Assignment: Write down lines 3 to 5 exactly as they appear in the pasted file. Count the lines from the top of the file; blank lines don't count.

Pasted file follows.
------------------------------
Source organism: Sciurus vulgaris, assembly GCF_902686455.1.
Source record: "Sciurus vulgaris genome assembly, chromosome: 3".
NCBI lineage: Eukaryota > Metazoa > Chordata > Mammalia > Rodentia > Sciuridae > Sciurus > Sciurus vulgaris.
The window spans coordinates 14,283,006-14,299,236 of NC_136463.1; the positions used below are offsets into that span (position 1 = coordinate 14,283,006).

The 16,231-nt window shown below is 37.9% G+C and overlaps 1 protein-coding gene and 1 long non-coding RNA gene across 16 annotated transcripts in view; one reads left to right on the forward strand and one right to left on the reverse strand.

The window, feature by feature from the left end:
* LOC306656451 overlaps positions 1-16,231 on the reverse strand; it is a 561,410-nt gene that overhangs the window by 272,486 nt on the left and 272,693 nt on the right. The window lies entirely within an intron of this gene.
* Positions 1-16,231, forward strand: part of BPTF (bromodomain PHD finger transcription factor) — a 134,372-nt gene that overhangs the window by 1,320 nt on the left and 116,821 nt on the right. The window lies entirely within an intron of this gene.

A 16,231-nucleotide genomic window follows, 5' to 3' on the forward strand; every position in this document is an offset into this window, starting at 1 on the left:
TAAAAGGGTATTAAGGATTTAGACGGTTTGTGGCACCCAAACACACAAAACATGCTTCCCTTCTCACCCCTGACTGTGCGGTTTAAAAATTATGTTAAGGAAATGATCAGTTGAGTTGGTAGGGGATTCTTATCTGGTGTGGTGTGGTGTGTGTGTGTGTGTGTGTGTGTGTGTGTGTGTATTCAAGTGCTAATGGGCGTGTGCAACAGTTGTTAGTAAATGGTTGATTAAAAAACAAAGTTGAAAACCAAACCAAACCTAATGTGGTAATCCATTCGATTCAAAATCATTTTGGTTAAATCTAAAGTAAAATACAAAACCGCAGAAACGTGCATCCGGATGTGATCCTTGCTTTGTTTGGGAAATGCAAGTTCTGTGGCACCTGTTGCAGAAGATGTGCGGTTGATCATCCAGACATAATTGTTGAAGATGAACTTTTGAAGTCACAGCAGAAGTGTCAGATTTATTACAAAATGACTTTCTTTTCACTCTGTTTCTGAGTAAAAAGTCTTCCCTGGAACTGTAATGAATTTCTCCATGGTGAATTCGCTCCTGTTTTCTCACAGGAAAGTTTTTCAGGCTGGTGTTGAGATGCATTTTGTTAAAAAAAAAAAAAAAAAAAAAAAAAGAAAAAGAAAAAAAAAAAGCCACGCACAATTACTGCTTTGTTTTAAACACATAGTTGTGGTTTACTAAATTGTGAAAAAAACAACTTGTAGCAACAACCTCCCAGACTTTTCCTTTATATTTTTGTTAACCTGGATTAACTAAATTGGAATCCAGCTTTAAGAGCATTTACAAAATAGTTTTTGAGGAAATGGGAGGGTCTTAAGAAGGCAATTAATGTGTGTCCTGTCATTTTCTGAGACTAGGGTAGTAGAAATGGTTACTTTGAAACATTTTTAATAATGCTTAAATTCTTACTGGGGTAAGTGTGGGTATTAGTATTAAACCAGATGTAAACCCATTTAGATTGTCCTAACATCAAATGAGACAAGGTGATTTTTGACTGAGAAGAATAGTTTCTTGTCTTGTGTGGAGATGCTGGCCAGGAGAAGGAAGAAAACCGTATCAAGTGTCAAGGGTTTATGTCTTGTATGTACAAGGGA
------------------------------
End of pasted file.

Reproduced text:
NCBI lineage: Eukaryota > Metazoa > Chordata > Mammalia > Rodentia > Sciuridae > Sciurus > Sciurus vulgaris.
The window spans coordinates 14,283,006-14,299,236 of NC_136463.1; the positions used below are offsets into that span (position 1 = coordinate 14,283,006).

The 16,231-nt window shown below is 37.9% G+C and overlaps 1 protein-coding gene and 1 long non-coding RNA gene across 16 annotated transcripts in view; one reads left to right on the forward strand and one right to left on the reverse strand.